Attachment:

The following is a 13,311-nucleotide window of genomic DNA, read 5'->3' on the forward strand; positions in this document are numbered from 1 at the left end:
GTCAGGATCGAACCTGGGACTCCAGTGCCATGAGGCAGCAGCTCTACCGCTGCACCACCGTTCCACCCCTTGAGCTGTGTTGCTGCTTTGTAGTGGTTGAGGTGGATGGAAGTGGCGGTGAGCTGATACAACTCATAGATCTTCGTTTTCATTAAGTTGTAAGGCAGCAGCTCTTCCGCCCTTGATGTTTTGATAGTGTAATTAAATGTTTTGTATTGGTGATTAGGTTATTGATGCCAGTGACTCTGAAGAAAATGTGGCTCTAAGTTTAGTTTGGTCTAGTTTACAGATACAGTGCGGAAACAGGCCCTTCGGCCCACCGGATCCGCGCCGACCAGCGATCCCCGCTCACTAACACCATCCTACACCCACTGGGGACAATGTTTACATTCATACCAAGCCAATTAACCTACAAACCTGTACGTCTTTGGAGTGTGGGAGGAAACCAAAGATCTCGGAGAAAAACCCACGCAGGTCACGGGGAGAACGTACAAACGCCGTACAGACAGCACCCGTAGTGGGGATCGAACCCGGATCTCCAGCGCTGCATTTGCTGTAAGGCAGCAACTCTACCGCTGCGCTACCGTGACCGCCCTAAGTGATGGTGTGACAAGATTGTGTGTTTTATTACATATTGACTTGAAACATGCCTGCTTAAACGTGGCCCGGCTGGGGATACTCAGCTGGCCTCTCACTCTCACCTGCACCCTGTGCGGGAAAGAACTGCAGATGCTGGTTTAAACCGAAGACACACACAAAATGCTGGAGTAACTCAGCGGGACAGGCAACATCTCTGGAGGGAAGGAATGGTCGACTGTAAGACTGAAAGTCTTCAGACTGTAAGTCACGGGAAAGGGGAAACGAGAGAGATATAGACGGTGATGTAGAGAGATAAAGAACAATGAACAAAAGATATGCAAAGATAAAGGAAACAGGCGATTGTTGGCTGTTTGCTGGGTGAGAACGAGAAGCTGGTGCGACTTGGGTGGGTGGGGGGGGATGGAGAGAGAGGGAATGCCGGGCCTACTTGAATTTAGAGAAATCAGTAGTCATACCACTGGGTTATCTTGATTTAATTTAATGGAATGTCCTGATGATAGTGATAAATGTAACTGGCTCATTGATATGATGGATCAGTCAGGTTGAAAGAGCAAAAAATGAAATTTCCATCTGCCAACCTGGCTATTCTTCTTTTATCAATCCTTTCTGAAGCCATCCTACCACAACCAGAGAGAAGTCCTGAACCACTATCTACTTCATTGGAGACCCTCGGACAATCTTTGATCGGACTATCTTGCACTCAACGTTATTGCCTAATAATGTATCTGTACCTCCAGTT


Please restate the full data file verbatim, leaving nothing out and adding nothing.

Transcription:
The following is a 13,311-nucleotide window of genomic DNA, read 5'->3' on the forward strand; positions in this document are numbered from 1 at the left end:
GTCAGGATCGAACCTGGGACTCCAGTGCCATGAGGCAGCAGCTCTACCGCTGCACCACCGTTCCACCCCTTGAGCTGTGTTGCTGCTTTGTAGTGGTTGAGGTGGATGGAAGTGGCGGTGAGCTGATACAACTCATAGATCTTCGTTTTCATTAAGTTGTAAGGCAGCAGCTCTTCCGCCCTTGATGTTTTGATAGTGTAATTAAATGTTTTGTATTGGTGATTAGGTTATTGATGCCAGTGACTCTGAAGAAAATGTGGCTCTAAGTTTAGTTTGGTCTAGTTTACAGATACAGTGCGGAAACAGGCCCTTCGGCCCACCGGATCCGCGCCGACCAGCGATCCCCGCTCACTAACACCATCCTACACCCACTGGGGACAATGTTTACATTCATACCAAGCCAATTAACCTACAAACCTGTACGTCTTTGGAGTGTGGGAGGAAACCAAAGATCTCGGAGAAAAACCCACGCAGGTCACGGGGAGAACGTACAAACGCCGTACAGACAGCACCCGTAGTGGGGATCGAACCCGGATCTCCAGCGCTGCATTTGCTGTAAGGCAGCAACTCTACCGCTGCGCTACCGTGACCGCCCTAAGTGATGGTGTGACAAGATTGTGTGTTTTATTACATATTGACTTGAAACATGCCTGCTTAAACGTGGCCCGGCTGGGGATACTCAGCTGGCCTCTCACTCTCACCTGCACCCTGTGCGGGAAAGAACTGCAGATGCTGGTTTAAACCGAAGACACACACAAAATGCTGGAGTAACTCAGCGGGACAGGCAACATCTCTGGAGGGAAGGAATGGTCGACTGTAAGACTGAAAGTCTTCAGACTGTAAGTCACGGGAAAGGGGAAACGAGAGAGATATAGACGGTGATGTAGAGAGATAAAGAACAATGAACAAAAGATATGCAAAGATAAAGGAAACAGGCGATTGTTGGCTGTTTGCTGGGTGAGAACGAGAAGCTGGTGCGACTTGGGTGGGTGGGGGGGGATGGAGAGAGAGGGAATGCCGGGCCTACTTGAATTTAGAGAAATCAGTAGTCATACCACTGGGTTATCTTGATTTAATTTAATGGAATGTCCTGATGATAGTGATAAATGTAACTGGCTCATTGATATGATGGATCAGTCAGGTTGAAAGAGCAAAAAATGAAATTTCCATCTGCCAACCTGGCTATTCTTCTTTTATCAATCCTTTCTGAAGCCATCCTACCACAACCAGAGAGAAGTCCTGAACCACTATCTACTTCATTGGAGACCCTCGGACAATCTTTGATCGGACTATCTTGCACTCAACGTTATTGCCTAATAATGTATCTGTACCTCCAGTT